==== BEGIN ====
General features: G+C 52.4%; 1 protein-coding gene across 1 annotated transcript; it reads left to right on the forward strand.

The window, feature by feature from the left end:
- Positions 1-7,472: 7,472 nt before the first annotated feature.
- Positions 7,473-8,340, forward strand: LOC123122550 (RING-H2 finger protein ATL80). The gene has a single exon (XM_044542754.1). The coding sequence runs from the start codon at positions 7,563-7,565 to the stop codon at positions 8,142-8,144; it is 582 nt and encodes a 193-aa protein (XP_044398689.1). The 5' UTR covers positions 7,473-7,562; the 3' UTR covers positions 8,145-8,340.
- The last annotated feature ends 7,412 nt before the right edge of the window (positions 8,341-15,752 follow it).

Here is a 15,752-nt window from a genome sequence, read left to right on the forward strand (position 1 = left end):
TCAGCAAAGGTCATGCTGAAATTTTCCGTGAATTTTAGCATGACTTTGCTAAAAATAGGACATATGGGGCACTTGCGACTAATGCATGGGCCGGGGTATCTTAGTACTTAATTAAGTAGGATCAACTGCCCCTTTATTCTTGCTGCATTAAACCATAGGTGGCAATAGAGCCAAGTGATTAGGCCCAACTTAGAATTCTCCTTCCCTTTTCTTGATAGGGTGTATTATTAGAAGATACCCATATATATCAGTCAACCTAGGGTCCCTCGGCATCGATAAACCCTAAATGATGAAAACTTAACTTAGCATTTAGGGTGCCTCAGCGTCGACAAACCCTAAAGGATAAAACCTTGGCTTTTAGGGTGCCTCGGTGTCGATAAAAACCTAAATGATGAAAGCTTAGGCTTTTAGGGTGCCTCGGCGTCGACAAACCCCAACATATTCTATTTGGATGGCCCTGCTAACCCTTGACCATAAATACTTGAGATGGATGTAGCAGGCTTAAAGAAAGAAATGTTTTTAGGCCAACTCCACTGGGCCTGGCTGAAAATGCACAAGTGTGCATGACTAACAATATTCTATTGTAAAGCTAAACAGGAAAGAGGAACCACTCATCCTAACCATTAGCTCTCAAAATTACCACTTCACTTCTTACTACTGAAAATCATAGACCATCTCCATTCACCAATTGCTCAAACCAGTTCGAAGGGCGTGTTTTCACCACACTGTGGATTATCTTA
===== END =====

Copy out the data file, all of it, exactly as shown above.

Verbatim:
General features: G+C 52.4%; 1 protein-coding gene across 1 annotated transcript; it reads left to right on the forward strand.

The window, feature by feature from the left end:
- Positions 1-7,472: 7,472 nt before the first annotated feature.
- Positions 7,473-8,340, forward strand: LOC123122550 (RING-H2 finger protein ATL80). The gene has a single exon (XM_044542754.1). The coding sequence runs from the start codon at positions 7,563-7,565 to the stop codon at positions 8,142-8,144; it is 582 nt and encodes a 193-aa protein (XP_044398689.1). The 5' UTR covers positions 7,473-7,562; the 3' UTR covers positions 8,145-8,340.
- The last annotated feature ends 7,412 nt before the right edge of the window (positions 8,341-15,752 follow it).

Here is a 15,752-nt window from a genome sequence, read left to right on the forward strand (position 1 = left end):
TCAGCAAAGGTCATGCTGAAATTTTCCGTGAATTTTAGCATGACTTTGCTAAAAATAGGACATATGGGGCACTTGCGACTAATGCATGGGCCGGGGTATCTTAGTACTTAATTAAGTAGGATCAACTGCCCCTTTATTCTTGCTGCATTAAACCATAGGTGGCAATAGAGCCAAGTGATTAGGCCCAACTTAGAATTCTCCTTCCCTTTTCTTGATAGGGTGTATTATTAGAAGATACCCATATATATCAGTCAACCTAGGGTCCCTCGGCATCGATAAACCCTAAATGATGAAAACTTAACTTAGCATTTAGGGTGCCTCAGCGTCGACAAACCCTAAAGGATAAAACCTTGGCTTTTAGGGTGCCTCGGTGTCGATAAAAACCTAAATGATGAAAGCTTAGGCTTTTAGGGTGCCTCGGCGTCGACAAACCCCAACATATTCTATTTGGATGGCCCTGCTAACCCTTGACCATAAATACTTGAGATGGATGTAGCAGGCTTAAAGAAAGAAATGTTTTTAGGCCAACTCCACTGGGCCTGGCTGAAAATGCACAAGTGTGCATGACTAACAATATTCTATTGTAAAGCTAAACAGGAAAGAGGAACCACTCATCCTAACCATTAGCTCTCAAAATTACCACTTCACTTCTTACTACTGAAAATCATAGACCATCTCCATTCACCAATTGCTCAAACCAGTTCGAAGGGCGTGTTTTCACCACACTGTGGATTATCTTA